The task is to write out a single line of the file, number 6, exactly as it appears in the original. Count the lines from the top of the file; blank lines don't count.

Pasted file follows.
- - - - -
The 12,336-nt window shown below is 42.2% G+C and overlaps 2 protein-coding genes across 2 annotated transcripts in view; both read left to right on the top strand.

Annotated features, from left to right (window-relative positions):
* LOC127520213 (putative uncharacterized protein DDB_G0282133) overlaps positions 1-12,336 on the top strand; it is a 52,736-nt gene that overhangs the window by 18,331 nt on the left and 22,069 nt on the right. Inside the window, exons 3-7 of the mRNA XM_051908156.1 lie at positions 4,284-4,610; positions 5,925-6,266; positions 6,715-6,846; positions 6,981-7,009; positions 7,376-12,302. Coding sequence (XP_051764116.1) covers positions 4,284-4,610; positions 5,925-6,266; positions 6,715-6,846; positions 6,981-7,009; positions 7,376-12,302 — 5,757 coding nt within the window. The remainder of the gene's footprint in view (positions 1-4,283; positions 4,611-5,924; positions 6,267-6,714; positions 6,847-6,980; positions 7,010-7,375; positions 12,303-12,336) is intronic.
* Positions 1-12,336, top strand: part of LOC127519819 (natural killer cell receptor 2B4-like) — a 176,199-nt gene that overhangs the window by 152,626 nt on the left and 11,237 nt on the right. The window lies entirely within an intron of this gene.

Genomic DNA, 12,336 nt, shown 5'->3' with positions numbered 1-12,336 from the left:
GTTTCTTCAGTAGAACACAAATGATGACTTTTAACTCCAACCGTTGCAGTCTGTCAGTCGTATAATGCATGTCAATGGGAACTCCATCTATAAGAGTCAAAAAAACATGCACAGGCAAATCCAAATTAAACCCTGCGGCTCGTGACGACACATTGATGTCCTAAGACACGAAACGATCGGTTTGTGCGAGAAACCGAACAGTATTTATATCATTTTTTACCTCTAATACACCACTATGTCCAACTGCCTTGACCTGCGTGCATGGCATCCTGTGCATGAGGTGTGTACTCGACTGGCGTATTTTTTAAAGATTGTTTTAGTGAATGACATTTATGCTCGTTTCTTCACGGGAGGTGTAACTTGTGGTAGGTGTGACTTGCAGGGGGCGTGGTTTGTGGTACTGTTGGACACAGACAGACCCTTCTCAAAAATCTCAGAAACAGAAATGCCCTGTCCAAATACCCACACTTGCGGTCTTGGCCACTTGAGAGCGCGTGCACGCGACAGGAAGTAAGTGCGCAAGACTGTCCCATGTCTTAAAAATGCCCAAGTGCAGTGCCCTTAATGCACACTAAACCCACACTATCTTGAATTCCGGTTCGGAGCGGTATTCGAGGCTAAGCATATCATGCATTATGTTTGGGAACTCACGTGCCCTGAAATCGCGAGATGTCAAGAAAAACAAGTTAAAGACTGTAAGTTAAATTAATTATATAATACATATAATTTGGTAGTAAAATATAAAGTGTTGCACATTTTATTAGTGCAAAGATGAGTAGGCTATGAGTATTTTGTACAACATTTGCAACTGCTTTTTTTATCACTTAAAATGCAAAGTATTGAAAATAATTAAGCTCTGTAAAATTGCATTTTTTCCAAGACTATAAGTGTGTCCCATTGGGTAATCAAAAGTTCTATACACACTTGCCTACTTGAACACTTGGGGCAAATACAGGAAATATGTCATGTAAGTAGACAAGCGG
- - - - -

GTTTCTTCAGTAGAACACAAATGATGACTTTTAACTCCAACCGTTGCAGTCTGTCAGTCGTATAATGCATGTCAATGGGAACTCCATCTATAAGAGTCAAAAAAACATGCACAGGCAAATCCAAATTAAACCCTGCGGCTCGTGACGACACATTGATGTCCTAAGACACGAAACGATCGGTTTGTGCGAGAAACCGAACAGTATTTATATCATTTTTTACCTCTAATACACCACTATGTCCAACTGCCTTGACCTGCGTGCATGGCATCCTGTGCATGAGGTGTGTACTCGACTGGCGTATTTTTTAAAGATTGTTTTAGTGAATGACATTTATGCTCGTTTCTTCACGGGAGGTGTAACTTGTGGTAGGTGTGACTTGCAGGGGGCGTGGTTTGTGGTACTGTTGGACACAGACAGACCCTTCTCAAAAATCTCAGAAACAGAAATGCCCTGTCCAAATACCCACACTTGCGGTCTTGGCCACTTGAGAGCGCGTGCACGCGACAGGAAGTAAGTGCGCAAGACTGTCCCATGTCTTAAAAATGCCCAAGTGCAGTGCCCTTAATGCACACTAAACCCACACTATCTTGAATTCCGGTTCGGAGCGGTATTCGAGGCTAAGCATATCATGCATTATGTTTGGGAACTCACGTGCCCTGAAATCGCGAGATGTCAAGAAAAACAAGTTAAAGACTGTAAGTTAAATTAATTATATAATACATATAATTTGGTAGTAAAATATAAAGTGTTGCACATTTTATTAGTGCAAAGATGAGTAGGCTATGAGTATTTTGTACAACATTTGCAACTGCTTTTTTTATCACTTAAAATGCAAAGTATTGAAAATAATTAAGCTCTGTAAAATTGCATTTTTTCCAAGACTATAAGTGTGTCCCATTGGGTAATCAAAAGTTCTATACACACTTGCCTACTTGAACACTTGGGGCAAATACAGGAAATATGTCATGTAAGTAGACAAGCGG